from django.db import models from django.db.models.signals import post_save from django.dispatch import receiver class Profile(models.Model): user = models.OneToOneField(User, on_delete=models.CASCADE) birth_date = models.DateField(null=True, blank=True) @receiver(post_save, sender=User) def create_user_profile(sender, instance, created, **kwargs): if created: Profile.objects.create(user=instance) @receiver(post_save, sender=User) def save_user_profile(sender, instance, **kwargs): instance.profile.save()
Django commonly used built-in signal
In the previous examples, we used the post_save signal, which is sent after the model calls the save () method. Other common built-in signals for the Django include:django.db.models.signals.pre_save & post_save is sent before or after the model calls the save () method. django.db.models.signals.pre_init & post_init is sent before or after the model calls the _init_ method. django.db.models.signals.pre_delete & post_delete is sent before or after the model calls the delete () method or the query set calls the delete () method. django. db. models. signals. m2m_changed is sent after the model's many-to-many relationship changes. django.core.signals.request_started & request_finished Django is sent when an HTTP request is established or closed.
How to correctly place the monitoring function code of Django signal
In the previous case, we wrote the listening function of Django signal in models. py file. The models. py code becomes very bloated when an app has a large number of custom listeners associated with signals. A better way to focus on the user-defined signal monitoring function in the signals. py file under the corresponding folder of app, which is convenient for later centralized maintenance.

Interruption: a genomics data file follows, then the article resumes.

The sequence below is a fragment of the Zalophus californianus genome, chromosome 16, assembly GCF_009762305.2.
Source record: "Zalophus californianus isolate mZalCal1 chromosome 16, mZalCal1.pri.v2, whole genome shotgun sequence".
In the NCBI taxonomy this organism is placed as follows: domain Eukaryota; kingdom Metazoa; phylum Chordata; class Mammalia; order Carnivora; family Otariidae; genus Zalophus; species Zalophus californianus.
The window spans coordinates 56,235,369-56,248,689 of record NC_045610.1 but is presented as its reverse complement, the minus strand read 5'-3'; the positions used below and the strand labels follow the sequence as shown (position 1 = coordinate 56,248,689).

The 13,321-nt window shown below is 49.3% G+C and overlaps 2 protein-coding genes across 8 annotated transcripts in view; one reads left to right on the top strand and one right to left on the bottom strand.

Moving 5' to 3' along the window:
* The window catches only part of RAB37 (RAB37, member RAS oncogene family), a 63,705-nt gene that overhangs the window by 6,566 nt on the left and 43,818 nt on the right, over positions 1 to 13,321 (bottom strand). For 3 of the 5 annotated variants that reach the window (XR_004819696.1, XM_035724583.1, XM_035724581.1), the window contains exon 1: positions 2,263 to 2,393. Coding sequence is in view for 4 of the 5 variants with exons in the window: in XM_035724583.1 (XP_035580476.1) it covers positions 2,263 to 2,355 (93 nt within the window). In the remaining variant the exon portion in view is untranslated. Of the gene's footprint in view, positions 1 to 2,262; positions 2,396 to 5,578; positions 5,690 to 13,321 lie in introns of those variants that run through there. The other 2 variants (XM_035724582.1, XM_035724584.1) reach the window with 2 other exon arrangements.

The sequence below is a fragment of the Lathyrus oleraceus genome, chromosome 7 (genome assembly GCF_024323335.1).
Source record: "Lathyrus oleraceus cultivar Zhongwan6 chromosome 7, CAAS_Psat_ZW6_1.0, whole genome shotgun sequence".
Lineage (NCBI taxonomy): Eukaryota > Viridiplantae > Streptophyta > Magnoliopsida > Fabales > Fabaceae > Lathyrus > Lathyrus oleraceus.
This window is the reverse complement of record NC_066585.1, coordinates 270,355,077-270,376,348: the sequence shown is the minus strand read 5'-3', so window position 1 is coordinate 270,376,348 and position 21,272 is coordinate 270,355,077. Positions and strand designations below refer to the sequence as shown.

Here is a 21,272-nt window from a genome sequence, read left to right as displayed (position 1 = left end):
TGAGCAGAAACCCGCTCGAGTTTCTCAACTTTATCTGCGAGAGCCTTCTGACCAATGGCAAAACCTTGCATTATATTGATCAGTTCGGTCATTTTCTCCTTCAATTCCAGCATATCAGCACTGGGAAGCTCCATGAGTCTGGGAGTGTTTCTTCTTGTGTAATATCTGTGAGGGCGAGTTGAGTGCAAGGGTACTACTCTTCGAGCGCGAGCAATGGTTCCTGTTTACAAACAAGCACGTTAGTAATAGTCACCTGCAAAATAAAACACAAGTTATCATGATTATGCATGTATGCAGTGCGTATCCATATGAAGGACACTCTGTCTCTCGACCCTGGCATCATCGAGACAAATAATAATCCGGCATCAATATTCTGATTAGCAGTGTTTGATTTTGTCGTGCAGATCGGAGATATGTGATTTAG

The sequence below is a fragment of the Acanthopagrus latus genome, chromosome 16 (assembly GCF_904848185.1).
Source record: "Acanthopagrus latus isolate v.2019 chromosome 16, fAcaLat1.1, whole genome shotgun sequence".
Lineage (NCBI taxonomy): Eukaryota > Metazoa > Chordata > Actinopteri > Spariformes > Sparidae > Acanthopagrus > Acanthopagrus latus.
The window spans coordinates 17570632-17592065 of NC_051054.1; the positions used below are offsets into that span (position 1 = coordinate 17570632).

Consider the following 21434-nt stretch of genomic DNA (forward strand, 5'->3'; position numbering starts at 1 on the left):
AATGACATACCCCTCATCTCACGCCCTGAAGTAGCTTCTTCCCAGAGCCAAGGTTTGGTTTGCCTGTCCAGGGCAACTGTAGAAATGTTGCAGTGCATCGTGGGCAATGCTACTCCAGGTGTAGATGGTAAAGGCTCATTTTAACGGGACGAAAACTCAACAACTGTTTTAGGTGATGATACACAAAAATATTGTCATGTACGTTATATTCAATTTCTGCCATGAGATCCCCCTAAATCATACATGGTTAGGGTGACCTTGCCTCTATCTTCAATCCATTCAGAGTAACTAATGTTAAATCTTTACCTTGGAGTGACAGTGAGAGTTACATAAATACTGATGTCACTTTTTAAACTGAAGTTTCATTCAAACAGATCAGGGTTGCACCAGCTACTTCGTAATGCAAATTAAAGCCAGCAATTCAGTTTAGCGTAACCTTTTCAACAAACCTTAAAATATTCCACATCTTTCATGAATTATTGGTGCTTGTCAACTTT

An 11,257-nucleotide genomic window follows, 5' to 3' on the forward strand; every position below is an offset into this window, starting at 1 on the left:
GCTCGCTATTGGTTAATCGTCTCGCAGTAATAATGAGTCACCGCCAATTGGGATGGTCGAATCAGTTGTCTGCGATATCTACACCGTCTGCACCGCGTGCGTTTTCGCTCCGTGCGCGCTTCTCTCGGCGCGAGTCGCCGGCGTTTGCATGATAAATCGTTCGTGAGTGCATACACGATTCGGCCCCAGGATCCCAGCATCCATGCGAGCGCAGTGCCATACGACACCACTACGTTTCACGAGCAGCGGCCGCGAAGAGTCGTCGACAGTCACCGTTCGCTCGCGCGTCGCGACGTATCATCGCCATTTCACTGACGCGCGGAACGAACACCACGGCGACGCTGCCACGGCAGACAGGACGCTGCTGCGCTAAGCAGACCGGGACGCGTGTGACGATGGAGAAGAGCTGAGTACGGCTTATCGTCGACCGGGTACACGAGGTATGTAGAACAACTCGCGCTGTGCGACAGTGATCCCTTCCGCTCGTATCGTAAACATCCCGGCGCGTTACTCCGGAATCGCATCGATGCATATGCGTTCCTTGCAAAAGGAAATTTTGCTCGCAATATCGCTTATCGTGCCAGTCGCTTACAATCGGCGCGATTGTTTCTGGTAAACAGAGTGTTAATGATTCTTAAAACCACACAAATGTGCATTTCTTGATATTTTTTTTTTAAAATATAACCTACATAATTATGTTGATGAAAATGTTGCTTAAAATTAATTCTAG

If we have an app of account, which contains User and Pofile models, we not only need to create signals. py under account folder, but also need to modify apps. py and __init___.py under account file to import the created signal listening function.
from django.db.models.signals import post_save from django.dispatch import receiver from .models import User, Profile @receiver(post_save, sender=User) def create_user_profile(sender, instance, created, **kwargs): if created: Profile.objects.create(user=instance) @receiver(post_save, sender=User) def save_user_profile(sender, instance, **kwargs): instance.profile.save()
from django.apps import AppConfig class AccountConfig(AppConfig): name = 'account' def ready(self): import account.signals
default_app_config = 'account.apps.AccountConfig'
In this paper, we summarize the working principle of Django signal (signals), and introduce how to use Django signal to realize the linkage of models or programs. Finally, we also summarized the common built-in signals of Django and how to correctly place the custom signal listening function. Welcome to our Python Web development and Django original articles.